Water For Elephants was chosen as our Book Club selection for this month and I was quite happy about it as it was a book I had always been intrigued by but had never really been tempted to pick up. Unfortunately I wasn't able to make it to our Book Club discussion this month so this review will have to be based purely on my thoughts and reactions.
Water For Elephants is set in the USA in the era of the Great Depression in the 1930's. The main character, Jacob Jankowski, is a young man about to sit the final exams for his veterinary studies when he is called home by the sudden and traumatic death of his parents. Jacob's father was the local town vet and Jacob was expecting to slip right into his practice as soon as he had passed his exams - after his sudden death Jacob learns that his father's business was broke and so much money is now owed to the bank that Jacob does not even have a house to live in anymore. It is after this discovery that Jacob literally runs away to the circus. Not that this is his intention - he simply runs away from the life that is no longer waiting to him onto a moving train carriage which turns out to belong to the Benzini Bros Most Spectacular Show On Earth.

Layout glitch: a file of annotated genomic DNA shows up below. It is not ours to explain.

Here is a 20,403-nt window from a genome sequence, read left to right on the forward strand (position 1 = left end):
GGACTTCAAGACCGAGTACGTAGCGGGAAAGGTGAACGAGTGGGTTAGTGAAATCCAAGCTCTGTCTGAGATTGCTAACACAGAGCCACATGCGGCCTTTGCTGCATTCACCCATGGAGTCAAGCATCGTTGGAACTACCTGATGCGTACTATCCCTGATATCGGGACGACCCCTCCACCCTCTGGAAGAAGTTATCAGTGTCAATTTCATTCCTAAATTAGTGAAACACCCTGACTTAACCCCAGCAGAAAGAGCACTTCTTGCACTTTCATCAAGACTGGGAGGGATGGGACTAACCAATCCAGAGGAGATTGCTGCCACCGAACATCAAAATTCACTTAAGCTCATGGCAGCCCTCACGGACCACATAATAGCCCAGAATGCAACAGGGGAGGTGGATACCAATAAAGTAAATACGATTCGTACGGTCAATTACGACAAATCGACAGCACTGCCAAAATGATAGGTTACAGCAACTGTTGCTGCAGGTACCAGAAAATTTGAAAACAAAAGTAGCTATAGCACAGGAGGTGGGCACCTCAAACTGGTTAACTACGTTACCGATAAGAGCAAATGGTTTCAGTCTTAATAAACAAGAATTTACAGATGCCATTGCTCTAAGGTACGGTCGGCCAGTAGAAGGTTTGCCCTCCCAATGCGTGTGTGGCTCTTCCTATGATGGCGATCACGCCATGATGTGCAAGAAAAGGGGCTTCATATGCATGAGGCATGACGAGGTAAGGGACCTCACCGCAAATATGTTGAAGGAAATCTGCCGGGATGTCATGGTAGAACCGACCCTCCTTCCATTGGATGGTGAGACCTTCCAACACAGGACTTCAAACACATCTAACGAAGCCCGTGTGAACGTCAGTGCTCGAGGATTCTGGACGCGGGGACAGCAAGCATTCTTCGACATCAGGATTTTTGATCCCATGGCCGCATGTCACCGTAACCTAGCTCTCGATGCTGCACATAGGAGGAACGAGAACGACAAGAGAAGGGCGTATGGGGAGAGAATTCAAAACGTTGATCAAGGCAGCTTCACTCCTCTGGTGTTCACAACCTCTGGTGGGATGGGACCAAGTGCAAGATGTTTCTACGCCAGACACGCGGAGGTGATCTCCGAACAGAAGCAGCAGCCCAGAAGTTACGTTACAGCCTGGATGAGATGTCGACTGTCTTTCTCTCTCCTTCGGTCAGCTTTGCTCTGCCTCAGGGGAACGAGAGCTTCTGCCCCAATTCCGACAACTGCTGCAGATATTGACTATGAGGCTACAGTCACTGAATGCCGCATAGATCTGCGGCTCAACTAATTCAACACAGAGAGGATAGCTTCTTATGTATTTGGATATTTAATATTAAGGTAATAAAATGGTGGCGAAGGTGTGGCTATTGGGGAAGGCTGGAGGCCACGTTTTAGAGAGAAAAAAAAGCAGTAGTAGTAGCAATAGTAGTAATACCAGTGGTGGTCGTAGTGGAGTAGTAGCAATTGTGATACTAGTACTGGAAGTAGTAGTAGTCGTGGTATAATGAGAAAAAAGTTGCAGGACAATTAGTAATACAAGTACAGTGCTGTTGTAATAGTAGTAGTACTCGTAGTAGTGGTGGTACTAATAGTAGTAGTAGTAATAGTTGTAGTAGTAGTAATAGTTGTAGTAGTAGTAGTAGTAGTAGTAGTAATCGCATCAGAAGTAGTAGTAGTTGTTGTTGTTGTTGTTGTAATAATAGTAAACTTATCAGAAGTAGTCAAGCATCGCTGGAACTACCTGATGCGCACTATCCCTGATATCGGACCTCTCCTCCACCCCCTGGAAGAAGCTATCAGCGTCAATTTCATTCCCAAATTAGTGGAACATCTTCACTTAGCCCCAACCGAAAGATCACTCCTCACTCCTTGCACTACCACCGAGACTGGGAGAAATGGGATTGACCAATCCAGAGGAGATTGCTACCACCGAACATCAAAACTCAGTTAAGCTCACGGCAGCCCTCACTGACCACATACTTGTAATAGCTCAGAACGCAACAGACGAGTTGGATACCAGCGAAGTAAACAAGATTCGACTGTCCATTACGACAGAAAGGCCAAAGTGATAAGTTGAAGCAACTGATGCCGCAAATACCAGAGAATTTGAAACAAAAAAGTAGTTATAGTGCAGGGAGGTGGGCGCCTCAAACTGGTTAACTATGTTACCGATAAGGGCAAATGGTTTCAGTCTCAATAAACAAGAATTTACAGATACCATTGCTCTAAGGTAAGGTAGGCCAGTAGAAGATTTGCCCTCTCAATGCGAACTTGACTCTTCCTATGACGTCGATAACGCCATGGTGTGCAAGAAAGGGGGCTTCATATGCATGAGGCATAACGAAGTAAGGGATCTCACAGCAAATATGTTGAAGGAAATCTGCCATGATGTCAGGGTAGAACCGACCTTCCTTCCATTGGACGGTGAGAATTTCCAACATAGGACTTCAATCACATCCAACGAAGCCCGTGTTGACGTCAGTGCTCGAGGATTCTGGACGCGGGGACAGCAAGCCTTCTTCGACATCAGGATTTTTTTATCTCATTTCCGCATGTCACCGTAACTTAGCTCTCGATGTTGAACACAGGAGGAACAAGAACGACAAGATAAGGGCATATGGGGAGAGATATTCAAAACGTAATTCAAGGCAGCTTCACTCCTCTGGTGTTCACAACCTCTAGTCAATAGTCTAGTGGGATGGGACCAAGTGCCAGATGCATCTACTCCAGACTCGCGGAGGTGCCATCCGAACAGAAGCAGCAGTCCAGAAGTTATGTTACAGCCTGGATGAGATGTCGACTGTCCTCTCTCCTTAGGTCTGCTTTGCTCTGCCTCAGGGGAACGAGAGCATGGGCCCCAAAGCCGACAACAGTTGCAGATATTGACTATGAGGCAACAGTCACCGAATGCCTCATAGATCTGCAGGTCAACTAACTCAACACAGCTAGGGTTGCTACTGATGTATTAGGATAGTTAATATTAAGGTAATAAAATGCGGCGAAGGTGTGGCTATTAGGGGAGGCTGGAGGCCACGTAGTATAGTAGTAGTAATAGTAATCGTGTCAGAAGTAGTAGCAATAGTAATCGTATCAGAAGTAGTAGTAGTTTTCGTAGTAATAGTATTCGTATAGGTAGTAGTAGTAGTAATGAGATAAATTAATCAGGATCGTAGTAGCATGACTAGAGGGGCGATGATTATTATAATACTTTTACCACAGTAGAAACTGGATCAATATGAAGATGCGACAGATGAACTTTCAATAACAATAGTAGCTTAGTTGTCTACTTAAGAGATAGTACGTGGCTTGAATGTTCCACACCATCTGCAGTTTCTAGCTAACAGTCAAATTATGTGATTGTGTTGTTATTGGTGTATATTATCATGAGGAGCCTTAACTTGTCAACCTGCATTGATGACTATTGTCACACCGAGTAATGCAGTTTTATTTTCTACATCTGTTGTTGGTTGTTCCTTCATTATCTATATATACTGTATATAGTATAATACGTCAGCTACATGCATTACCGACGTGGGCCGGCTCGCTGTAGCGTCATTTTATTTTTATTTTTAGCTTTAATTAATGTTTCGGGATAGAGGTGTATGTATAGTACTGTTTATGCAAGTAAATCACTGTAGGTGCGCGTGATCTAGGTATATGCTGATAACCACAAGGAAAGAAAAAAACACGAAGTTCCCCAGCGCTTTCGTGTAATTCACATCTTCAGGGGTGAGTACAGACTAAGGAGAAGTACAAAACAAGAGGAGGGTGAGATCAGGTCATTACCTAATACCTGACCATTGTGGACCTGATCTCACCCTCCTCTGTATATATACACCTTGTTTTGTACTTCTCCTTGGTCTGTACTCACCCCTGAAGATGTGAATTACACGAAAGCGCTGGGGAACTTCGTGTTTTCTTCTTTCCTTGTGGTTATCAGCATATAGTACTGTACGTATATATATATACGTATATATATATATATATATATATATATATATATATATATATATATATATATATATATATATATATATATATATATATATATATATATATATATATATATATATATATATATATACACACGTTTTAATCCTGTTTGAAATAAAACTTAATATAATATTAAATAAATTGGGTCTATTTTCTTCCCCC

The book alternates between the stories of the young Jacob as he makes his way as an animal carer in the circus and an elderly Jacob many years later - now living in an aged care facility and reflecting on what he saw as the greatest time of his life.
The book has plenty of drama and action - a lot of loss and sadness (the scenes where animal cruelty is displayed were actually the most distressing for me even though human beings were also treated extremely badly in many cases).
I found the elderly Jacob more interesting and engaging than the young man - I found myself being disappointed when the book turned away from these sections and I think I would have enjoyed it more if the whole story was told as a memory rather than being told from the present tense. That being said, I did enjoy this book - mainly because it was something different in terms of subject matter to what I normally would read.